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The Joys of Public Accountability

On 16 August, I wrote, "Why Isn't My Book Done?" I committed to editing it and having it edited by August 25th.

August 25th: -Proofable -Cohesive -Able to sell the book without blushing

I set these goals with a friend of mine who is also a writer - it was a pretty ambitious goal, because I finished the rough draft back in February, and not much has happened in the six months since then. Now, I was going to get it to the point where my work is proofable and cohesive in just two weeks?

And yet, it's done. Actually, I'd still blush a little if I went to sell a copy, since I should clean up the formatting, add a title page, things like that. But content wise it's solid enough that I'd take a USD $20 note from someone and hand them a copy bound in hardcover, and I'd feel they got a really good deal.

If I hadn't set this goal and been accountable publicly, to my friend and to everyone who reads here, I wouldn't have done it in two weeks. Honestly - I'm pretty internally motivated, but I've had a lot of stuff going on the last two weeks, it wouldn't have happened. But it did happen, largely because I was publicly accountable.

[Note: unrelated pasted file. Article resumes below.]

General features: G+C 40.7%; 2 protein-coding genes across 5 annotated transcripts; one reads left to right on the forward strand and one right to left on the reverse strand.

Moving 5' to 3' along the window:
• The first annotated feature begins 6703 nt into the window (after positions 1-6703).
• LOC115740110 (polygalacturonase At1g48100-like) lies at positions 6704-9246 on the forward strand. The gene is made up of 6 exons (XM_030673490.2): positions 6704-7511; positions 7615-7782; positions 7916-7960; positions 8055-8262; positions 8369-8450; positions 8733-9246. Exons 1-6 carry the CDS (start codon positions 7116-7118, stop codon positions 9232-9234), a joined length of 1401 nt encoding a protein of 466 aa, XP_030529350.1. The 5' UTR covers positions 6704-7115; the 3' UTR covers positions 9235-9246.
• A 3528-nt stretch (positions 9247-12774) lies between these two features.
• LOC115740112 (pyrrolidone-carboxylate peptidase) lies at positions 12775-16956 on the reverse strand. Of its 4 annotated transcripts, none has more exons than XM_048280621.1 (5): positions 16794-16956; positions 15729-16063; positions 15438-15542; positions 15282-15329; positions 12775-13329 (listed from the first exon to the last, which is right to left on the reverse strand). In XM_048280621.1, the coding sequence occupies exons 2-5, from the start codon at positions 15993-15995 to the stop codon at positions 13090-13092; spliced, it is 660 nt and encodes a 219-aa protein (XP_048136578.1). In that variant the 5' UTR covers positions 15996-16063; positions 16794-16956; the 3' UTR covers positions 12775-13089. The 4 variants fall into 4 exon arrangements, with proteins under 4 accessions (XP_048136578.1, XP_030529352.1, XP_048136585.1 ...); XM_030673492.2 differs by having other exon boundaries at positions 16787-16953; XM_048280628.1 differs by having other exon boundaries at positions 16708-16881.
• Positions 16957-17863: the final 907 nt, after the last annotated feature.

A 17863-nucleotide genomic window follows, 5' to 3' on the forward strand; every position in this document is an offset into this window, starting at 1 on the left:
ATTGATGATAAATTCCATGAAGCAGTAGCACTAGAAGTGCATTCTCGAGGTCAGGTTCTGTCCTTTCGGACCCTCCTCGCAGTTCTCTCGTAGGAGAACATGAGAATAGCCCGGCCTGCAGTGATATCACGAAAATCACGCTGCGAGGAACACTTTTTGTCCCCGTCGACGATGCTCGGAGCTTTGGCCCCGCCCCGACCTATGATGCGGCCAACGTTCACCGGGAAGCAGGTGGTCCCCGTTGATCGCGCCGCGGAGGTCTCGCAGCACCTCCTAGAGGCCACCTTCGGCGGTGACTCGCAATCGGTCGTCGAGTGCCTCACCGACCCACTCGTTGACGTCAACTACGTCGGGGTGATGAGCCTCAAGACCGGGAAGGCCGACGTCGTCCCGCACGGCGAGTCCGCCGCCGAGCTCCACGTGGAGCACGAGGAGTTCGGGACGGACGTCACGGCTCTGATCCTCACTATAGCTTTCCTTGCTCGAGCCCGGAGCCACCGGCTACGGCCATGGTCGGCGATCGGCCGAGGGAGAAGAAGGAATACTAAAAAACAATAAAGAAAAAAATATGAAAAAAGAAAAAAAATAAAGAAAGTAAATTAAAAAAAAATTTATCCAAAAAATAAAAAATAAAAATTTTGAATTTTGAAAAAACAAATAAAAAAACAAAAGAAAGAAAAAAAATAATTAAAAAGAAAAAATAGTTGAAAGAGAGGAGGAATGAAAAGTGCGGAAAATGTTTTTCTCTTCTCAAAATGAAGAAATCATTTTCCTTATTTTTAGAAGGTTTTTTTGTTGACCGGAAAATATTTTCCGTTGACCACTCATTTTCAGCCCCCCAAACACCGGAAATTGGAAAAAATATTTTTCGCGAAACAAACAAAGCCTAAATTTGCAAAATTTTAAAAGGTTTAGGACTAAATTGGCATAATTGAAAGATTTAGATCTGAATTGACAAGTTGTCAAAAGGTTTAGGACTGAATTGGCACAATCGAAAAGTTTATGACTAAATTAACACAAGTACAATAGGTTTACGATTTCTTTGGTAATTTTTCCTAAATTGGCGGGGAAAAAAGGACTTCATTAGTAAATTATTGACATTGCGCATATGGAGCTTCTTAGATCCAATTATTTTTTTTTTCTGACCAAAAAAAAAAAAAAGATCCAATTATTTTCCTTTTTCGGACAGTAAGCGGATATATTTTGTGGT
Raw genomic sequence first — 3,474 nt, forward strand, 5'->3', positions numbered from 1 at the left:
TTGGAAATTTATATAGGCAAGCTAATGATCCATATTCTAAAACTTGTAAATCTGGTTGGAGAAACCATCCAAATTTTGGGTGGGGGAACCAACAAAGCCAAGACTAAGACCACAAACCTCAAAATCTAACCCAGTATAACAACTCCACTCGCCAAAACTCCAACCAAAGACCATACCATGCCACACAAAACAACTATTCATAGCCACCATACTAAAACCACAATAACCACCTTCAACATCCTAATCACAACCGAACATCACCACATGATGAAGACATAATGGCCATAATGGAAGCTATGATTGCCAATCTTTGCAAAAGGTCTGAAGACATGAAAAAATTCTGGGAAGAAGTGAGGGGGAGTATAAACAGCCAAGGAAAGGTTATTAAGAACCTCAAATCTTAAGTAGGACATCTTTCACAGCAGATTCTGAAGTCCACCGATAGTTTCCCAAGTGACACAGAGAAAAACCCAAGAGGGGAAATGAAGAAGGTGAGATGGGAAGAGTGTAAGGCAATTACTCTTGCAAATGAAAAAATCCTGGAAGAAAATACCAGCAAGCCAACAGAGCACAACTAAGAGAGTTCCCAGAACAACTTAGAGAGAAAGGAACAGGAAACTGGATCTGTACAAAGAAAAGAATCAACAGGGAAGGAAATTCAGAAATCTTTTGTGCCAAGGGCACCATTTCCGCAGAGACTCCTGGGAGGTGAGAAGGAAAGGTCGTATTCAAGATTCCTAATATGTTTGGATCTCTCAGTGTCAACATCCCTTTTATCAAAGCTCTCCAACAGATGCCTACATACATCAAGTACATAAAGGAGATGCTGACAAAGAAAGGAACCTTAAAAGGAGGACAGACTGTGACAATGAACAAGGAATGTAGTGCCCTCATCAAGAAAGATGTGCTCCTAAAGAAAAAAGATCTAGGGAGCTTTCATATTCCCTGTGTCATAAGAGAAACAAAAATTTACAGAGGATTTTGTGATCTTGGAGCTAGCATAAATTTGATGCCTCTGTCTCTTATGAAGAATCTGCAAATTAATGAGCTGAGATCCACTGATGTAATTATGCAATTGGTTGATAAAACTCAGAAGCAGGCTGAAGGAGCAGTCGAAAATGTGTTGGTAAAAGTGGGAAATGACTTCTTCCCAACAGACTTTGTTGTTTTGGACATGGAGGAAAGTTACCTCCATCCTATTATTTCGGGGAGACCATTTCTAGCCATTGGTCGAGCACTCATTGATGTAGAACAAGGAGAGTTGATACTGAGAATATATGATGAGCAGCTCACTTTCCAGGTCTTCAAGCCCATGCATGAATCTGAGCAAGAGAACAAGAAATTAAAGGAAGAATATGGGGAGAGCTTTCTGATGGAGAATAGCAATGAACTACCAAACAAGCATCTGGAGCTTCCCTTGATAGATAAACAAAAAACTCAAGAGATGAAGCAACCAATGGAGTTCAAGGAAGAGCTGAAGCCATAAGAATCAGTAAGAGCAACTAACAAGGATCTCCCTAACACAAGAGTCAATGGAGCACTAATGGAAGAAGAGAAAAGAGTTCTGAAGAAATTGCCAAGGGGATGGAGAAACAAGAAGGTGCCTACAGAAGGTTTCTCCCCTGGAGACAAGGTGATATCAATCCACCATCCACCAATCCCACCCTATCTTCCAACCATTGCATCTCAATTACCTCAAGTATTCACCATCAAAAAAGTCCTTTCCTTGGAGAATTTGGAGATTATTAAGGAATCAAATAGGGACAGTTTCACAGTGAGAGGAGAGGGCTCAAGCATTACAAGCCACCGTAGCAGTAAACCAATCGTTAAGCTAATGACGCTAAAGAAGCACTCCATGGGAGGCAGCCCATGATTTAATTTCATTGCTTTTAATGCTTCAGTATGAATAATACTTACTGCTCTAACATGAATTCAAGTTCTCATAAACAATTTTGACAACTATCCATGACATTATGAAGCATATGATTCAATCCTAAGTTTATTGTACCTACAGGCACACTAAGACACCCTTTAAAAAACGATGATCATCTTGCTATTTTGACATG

Blogging: Week 10

On A Fixed Point

I thought it would be helpful for me to dissect the thought processes around my first "official" incursion into blogging so I can have a guidepost to look upon in a few months.

This is not my first attempt at blogging. One of my favorite quotes goes somewhat like this, I'm paraphrasing: "How you do one thing is how you do everything," but I've somehow been able to rationalize blogging as the ONE thing I didn't have to do like all the others.

I should have heeded the call long ago, when I met a prolific blogger and entrepreneur. The first thing he asked me was: "Do you blog?" I knew then that as much as I could contribute by commenting on his posts, there was a whole game being played that I was missing out on.

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